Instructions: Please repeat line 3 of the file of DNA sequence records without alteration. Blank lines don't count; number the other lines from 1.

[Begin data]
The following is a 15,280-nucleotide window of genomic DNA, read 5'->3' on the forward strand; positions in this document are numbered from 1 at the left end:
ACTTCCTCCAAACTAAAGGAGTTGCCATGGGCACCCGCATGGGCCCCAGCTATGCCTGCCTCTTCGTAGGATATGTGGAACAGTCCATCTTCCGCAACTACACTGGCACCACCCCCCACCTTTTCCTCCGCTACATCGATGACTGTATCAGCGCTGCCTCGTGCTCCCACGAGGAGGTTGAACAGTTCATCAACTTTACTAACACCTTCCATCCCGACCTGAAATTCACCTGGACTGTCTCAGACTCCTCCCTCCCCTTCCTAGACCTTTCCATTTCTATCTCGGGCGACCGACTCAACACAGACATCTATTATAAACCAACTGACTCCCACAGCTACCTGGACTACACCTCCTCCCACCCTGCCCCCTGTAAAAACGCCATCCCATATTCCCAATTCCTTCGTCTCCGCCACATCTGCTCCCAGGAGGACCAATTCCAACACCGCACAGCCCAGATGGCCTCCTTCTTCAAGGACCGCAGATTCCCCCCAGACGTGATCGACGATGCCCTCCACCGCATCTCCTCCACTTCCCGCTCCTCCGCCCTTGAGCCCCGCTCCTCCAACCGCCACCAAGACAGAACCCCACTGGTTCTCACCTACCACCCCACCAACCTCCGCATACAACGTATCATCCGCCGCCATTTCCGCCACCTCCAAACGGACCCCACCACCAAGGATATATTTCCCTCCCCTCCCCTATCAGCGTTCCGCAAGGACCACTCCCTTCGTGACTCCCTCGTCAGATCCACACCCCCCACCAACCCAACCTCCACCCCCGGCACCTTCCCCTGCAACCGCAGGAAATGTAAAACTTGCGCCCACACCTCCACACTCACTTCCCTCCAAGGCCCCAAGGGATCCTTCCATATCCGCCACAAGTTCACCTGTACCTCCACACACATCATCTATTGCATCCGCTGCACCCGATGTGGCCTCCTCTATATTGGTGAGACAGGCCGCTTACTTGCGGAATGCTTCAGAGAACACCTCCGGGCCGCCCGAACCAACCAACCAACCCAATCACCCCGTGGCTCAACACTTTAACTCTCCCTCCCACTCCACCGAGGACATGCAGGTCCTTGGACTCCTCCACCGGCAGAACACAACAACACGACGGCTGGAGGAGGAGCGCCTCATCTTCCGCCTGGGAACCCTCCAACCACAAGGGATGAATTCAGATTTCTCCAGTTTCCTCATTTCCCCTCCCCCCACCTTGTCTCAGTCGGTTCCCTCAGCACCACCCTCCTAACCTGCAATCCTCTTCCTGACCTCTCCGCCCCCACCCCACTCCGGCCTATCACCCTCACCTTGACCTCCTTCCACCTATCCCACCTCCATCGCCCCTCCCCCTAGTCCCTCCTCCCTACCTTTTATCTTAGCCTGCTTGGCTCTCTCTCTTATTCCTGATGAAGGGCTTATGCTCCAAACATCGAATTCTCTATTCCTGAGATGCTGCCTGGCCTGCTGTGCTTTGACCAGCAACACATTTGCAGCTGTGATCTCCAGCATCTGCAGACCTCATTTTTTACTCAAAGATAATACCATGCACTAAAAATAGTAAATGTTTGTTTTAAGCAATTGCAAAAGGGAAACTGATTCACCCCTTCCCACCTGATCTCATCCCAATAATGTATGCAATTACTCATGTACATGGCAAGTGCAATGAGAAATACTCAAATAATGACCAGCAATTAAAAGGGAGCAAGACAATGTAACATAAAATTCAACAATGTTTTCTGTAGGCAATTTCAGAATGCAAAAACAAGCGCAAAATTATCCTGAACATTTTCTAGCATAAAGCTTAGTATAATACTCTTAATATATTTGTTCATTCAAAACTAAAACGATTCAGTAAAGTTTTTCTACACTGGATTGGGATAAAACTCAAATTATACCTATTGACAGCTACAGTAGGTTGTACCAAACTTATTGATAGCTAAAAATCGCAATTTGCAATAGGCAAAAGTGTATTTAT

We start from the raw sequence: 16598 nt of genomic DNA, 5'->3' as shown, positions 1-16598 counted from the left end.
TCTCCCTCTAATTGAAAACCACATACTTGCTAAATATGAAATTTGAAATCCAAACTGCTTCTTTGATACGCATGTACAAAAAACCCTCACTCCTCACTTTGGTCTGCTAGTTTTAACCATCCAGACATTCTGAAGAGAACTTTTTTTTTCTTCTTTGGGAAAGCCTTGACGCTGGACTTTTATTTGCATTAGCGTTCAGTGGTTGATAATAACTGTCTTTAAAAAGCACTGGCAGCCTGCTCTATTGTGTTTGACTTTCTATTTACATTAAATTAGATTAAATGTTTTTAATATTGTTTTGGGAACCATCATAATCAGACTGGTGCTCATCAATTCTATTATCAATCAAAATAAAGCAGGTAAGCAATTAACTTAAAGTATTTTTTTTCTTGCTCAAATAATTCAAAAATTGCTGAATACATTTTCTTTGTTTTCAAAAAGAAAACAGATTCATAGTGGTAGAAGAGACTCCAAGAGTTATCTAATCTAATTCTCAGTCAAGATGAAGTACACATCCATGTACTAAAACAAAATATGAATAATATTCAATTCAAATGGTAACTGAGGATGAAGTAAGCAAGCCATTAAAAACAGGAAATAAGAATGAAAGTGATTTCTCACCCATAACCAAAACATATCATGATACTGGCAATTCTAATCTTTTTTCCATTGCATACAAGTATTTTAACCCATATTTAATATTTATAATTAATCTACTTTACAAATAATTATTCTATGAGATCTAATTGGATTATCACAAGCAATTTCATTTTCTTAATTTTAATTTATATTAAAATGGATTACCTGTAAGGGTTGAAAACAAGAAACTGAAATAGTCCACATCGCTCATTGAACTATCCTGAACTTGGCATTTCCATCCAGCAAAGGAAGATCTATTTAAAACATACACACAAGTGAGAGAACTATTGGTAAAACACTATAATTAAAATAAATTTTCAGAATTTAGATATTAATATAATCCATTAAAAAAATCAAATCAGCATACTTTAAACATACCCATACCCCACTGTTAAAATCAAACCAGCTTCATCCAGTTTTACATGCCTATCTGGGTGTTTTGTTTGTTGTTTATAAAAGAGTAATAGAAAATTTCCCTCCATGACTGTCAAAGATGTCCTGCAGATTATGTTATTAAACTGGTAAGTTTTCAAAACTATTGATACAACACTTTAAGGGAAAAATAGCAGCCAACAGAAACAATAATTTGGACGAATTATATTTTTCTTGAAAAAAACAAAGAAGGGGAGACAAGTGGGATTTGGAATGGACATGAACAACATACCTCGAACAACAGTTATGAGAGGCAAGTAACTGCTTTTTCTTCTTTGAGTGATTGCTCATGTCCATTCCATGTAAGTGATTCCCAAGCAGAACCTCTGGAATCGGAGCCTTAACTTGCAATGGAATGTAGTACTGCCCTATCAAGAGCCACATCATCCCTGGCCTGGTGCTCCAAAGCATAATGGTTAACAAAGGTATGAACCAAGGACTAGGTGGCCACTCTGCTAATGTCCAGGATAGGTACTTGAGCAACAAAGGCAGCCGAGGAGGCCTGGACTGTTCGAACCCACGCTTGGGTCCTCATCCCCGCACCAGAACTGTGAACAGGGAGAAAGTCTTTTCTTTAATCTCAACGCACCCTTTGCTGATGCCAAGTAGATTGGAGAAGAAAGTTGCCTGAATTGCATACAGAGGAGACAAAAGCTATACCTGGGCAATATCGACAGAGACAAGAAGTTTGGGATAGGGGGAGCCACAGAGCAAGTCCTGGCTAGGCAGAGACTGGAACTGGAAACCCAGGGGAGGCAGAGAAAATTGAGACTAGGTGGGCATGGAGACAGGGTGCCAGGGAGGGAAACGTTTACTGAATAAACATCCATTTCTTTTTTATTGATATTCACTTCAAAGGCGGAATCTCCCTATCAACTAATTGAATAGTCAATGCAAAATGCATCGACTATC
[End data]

We start from the raw sequence: 16598 nt of genomic DNA, 5'->3' as shown, positions 1-16598 counted from the left end.